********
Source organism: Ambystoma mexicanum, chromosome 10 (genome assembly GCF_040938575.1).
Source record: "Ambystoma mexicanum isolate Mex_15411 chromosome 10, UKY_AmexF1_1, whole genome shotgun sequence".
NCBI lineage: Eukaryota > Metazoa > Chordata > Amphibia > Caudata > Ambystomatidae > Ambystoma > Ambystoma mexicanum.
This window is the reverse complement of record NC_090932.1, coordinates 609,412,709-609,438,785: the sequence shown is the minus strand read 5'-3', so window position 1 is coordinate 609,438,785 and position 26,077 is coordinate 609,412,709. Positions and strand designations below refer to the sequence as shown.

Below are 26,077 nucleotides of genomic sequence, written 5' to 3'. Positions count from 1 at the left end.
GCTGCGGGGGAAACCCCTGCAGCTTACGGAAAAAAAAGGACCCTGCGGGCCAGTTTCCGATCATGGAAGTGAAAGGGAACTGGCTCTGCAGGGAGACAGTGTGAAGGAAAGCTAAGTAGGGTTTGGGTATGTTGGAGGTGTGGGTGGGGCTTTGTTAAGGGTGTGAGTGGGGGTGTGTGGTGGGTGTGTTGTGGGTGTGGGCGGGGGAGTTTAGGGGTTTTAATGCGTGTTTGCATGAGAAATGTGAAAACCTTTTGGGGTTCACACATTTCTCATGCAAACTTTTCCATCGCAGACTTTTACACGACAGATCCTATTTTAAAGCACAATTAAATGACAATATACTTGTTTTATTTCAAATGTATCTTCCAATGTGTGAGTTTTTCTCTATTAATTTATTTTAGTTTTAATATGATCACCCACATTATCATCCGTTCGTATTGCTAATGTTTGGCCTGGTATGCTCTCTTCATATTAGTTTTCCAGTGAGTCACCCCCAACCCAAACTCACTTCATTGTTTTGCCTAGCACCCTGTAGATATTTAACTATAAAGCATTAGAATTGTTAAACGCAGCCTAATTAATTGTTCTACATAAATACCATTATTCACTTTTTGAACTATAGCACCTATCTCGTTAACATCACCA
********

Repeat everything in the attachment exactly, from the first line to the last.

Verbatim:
Source organism: Ambystoma mexicanum, chromosome 10 (genome assembly GCF_040938575.1).
Source record: "Ambystoma mexicanum isolate Mex_15411 chromosome 10, UKY_AmexF1_1, whole genome shotgun sequence".
NCBI lineage: Eukaryota > Metazoa > Chordata > Amphibia > Caudata > Ambystomatidae > Ambystoma > Ambystoma mexicanum.
This window is the reverse complement of record NC_090932.1, coordinates 609,412,709-609,438,785: the sequence shown is the minus strand read 5'-3', so window position 1 is coordinate 609,438,785 and position 26,077 is coordinate 609,412,709. Positions and strand designations below refer to the sequence as shown.

Below are 26,077 nucleotides of genomic sequence, written 5' to 3'. Positions count from 1 at the left end.
GCTGCGGGGGAAACCCCTGCAGCTTACGGAAAAAAAAGGACCCTGCGGGCCAGTTTCCGATCATGGAAGTGAAAGGGAACTGGCTCTGCAGGGAGACAGTGTGAAGGAAAGCTAAGTAGGGTTTGGGTATGTTGGAGGTGTGGGTGGGGCTTTGTTAAGGGTGTGAGTGGGGGTGTGTGGTGGGTGTGTTGTGGGTGTGGGCGGGGGAGTTTAGGGGTTTTAATGCGTGTTTGCATGAGAAATGTGAAAACCTTTTGGGGTTCACACATTTCTCATGCAAACTTTTCCATCGCAGACTTTTACACGACAGATCCTATTTTAAAGCACAATTAAATGACAATATACTTGTTTTATTTCAAATGTATCTTCCAATGTGTGAGTTTTTCTCTATTAATTTATTTTAGTTTTAATATGATCACCCACATTATCATCCGTTCGTATTGCTAATGTTTGGCCTGGTATGCTCTCTTCATATTAGTTTTCCAGTGAGTCACCCCCAACCCAAACTCACTTCATTGTTTTGCCTAGCACCCTGTAGATATTTAACTATAAAGCATTAGAATTGTTAAACGCAGCCTAATTAATTGTTCTACATAAATACCATTATTCACTTTTTGAACTATAGCACCTATCTCGTTAACATCACCA